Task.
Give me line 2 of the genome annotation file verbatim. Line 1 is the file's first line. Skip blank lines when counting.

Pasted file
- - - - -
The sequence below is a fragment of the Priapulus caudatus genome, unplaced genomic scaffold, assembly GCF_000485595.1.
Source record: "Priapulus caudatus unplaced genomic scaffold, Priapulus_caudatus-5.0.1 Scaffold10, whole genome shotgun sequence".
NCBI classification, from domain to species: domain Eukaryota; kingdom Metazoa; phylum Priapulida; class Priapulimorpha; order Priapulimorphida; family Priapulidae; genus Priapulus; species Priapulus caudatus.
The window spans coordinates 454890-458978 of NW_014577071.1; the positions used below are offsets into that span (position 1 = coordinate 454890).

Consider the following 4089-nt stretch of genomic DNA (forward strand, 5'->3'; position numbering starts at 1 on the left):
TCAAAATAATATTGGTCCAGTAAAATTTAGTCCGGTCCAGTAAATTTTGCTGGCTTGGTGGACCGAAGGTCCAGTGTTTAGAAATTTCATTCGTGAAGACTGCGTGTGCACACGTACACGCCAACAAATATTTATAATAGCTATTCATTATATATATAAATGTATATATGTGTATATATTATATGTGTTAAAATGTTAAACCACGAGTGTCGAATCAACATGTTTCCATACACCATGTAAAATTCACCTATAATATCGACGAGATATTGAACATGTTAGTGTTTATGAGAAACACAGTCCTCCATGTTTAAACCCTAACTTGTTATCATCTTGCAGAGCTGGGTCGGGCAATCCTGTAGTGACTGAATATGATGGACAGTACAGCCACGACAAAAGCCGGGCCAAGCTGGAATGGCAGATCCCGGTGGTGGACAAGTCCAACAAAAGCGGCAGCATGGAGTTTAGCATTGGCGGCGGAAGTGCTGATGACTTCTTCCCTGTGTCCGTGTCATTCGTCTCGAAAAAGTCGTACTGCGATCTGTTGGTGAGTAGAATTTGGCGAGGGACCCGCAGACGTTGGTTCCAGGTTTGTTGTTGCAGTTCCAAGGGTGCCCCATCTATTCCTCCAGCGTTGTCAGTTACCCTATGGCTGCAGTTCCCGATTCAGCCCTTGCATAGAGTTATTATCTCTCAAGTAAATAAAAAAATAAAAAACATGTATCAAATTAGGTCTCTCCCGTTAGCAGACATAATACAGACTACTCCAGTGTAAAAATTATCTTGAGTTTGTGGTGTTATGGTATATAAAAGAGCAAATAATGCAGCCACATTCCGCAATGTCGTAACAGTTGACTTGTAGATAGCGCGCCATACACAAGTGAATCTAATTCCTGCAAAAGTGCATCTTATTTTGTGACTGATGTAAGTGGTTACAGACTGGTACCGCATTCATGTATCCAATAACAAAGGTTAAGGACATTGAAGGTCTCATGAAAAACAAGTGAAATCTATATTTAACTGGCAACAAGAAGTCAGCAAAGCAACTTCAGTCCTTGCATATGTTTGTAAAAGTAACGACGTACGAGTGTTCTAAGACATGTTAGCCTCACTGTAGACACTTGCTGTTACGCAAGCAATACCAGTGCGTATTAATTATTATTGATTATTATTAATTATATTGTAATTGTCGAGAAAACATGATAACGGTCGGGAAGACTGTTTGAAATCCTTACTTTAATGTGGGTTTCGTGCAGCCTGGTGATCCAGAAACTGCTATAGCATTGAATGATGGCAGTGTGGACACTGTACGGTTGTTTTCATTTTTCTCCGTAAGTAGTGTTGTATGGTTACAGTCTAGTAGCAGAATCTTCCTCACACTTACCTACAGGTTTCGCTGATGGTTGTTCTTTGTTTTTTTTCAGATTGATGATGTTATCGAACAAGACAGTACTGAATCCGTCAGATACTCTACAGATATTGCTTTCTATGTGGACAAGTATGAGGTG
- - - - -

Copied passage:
Source record: "Priapulus caudatus unplaced genomic scaffold, Priapulus_caudatus-5.0.1 Scaffold10, whole genome shotgun sequence".